estimates of the complete GND tensor using Green’s function methods, as
mentioned in the Prior Results section.
2. Develop methods for determining the elastic strain fields in loaded and unloaded
samples. Using reference EBSD images taken far from the bi-crystal interface, in
the unloaded condition, the elastic strain field will be recovered as close to the
interface as possible. These recoveries will be used to make direct estimates of
3. Development of elastic incompatibility recoveries as proximate as possible to
grain boundaries, and methodology for comparison with atomic-scale simulations.
4. Acceleration of HR-EBSD methods for characterization of multi-crystals and
A brief description of these activities follows.
Methodology for recovering complete GND tensor. This approach has been outlined briefly in
the Prior Results section. Finite-difference solutions to the stress equilibrium equations with
known or assumed boundary conditions provide additional constraints on GND fields. To verify
consistency with measurements, Ni samples will first be prepared and tested because removal of
polishing effects is much easier. The results will then be extended large-grain Fe, and Fe-Si steel.
A Ni sample will be serially sectioned to measure directly the missing derivatives parallel to the
sample normal direction. Relaxations corresponding to the new surface creation will occur, but
this alteration does not significantly affect all components of the dislocation tensor; thus it will be
possible to conduct a partial experimental validation of the new methodology.
Fine Scale Recovery of Elastic Fields. Determination of local elastic strain requires knowing the
PC very precisely [8] along with a reference strain-free EBSD pattern. The lattice orientation of
the strain-free EBSD pattern must be within 20 of the field point, otherwise corrections for crosscorrelation must be made [9]. These techniques will be extended to the plastic regime by
comparing the loaded and unloaded states. The presence and character of internally-equilibrated
elastic strain fields will be compared between OSU simulations and BYU experimental
characterizations. BYU has recently presented techniques related to full elastic characterization
[5]. [Brent: Add link here or elsewhere.]
Use of a reference strain-free EBSD pattern has been shown to allow measurement the tensor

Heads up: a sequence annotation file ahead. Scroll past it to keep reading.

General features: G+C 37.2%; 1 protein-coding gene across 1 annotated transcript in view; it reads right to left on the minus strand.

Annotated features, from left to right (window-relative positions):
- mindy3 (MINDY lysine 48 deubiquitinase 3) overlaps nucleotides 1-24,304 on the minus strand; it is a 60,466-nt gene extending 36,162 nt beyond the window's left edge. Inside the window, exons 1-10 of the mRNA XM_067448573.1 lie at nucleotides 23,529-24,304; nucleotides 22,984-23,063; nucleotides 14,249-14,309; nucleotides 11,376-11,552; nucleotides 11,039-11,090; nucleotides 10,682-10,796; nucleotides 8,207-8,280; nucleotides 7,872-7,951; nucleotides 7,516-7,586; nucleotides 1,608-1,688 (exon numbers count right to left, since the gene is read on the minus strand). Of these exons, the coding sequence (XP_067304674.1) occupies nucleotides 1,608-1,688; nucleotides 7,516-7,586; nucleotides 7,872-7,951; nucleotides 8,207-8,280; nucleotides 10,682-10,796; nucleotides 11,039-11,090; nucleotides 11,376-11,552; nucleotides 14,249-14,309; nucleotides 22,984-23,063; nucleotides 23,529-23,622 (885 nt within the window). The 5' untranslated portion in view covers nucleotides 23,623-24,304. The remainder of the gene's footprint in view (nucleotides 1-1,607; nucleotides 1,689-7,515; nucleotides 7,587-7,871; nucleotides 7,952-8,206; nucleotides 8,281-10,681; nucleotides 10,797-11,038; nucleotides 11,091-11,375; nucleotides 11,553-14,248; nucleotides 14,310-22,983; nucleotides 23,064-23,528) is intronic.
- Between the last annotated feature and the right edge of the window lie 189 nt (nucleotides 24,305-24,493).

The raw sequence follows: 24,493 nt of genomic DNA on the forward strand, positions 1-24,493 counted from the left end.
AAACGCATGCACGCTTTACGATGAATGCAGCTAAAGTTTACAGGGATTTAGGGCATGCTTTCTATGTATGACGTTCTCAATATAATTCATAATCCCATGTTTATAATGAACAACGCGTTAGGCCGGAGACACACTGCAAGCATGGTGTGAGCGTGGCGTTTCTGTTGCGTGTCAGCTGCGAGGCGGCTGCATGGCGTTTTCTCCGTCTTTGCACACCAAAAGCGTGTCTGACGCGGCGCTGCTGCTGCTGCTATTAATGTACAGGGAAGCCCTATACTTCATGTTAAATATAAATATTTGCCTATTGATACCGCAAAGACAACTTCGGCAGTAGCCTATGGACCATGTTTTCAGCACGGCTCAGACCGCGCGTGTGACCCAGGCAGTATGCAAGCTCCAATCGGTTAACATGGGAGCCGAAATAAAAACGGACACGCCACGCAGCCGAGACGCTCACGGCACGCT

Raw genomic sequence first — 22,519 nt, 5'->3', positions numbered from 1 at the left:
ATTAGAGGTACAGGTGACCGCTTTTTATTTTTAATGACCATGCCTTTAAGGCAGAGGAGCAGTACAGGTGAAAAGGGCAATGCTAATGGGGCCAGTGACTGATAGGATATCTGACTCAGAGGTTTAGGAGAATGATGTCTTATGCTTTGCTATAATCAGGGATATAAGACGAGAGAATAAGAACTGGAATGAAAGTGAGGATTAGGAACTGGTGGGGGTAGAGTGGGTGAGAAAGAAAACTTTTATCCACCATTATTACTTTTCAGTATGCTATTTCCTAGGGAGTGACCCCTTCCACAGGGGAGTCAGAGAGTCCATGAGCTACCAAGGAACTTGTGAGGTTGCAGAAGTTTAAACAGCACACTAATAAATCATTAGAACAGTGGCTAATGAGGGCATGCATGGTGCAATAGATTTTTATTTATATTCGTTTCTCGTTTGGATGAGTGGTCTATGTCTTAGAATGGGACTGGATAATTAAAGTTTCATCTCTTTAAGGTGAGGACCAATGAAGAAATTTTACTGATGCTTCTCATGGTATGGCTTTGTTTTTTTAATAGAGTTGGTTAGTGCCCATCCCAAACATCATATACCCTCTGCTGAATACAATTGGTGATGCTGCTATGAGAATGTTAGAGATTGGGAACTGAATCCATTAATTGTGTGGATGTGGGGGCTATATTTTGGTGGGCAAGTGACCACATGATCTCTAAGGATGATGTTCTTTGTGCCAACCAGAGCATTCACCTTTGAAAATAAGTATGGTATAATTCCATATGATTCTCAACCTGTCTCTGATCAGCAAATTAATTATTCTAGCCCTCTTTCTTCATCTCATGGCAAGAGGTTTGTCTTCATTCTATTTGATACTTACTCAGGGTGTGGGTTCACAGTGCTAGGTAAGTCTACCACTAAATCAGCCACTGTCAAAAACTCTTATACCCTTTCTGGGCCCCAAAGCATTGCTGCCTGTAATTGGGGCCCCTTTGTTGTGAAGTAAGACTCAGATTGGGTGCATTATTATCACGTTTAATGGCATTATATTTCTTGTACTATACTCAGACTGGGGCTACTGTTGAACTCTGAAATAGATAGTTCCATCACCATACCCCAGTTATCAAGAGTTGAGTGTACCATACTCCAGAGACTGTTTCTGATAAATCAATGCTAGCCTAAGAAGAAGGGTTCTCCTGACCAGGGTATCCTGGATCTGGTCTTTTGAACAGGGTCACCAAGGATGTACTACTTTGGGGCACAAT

dislocation content of a grain boundary, although this is at the limit of HR-EBSD resolution. For
boundaries subjected to large plastic deformation (slip transmission), the strength of
incompatibility will increase, and HR-EBSD should be able to resolve the interaction of
dislocations with particular boundaries by considering the changes in the surface dislocation
tensor. Equally novel and interesting, measured incompatibilities can be compared with those
predicted from equilibrated atomic positions obtained by molecular simulations of selected
boundaries. Thus, the HR-EBSD results, which characterizes structure at ~ 100nm, will be
compared with the multi-scale simulations of OSU at a length scale of ~ 1,000nm, and with
atomistic simulations at ~ 10nm.
Acceleration of HR-EBSD methods. Adaptive EBSD techniques [16,17] will be devloped to
allow faster partial scans, i.e. focusing on finer length scales near grain boundaries and triple
junctions. A coarse step size ~ d/10 (where d is the grain size) will used to scan the
microstructure, where differences in adjacent lattice orientation identify the presence of one or
more grain boundaries. The scan is subsequently and sequentially refined in the local
neighborhood. A typical final step size might be ~ d/1000, leading to accelerations of ~100 in
typical applications. Adaptive methods will become important in the proposed work as larger
numbers of interfaces and grains are considered within the simulations and the corresponding
experimental campaigns. Similarly, multiple scans will be required for a single sample stopped at
several extensions for characterization.
The initial atomistic simulation work will be done by PI Wagoner and an OSU graduate student
co-advised by the SNL group (Holm, Foiles, Weinberger). Later stages will depend on internal
SNL funding to allow direct participation in large-scale simulations. Under both arrangements,
SNL will make available large-scale computing facilities in addition to facilities at the Ohio
Supercomputer Center (see supplementary information). SNL has a project in place to simulate
the mechanical response of bcc Ta from the atomic to the continuum scales. SNL will supply
computational methods and experimental data that will enable the measurement of the obstacle
stress for Ta grain boundaries (and indirectly for Fe grain boundaries). The results will benefit the
projects at SNL with improved constitutive and continuum models for Ta deformation.
Technical Developments. The direct interaction of a dislocation and grain boundary occurs at
distances less than 100 nm, in reference volumes making it suitable for atomistic simulation. In
concept, the appropriate bicrystal is built, a dislocation is inserted, and the bicrystal stressed until
slip passes through the boundary. However, each step requires special knowledge and techniques
for which SNL has the needed expertise. SNL is the developer of the widely used LAMMPS code
for molecular dynamics [1] and the inventor of the embedded atom method (EAM). It therefore
has as unique capabilities in atomistic simulation.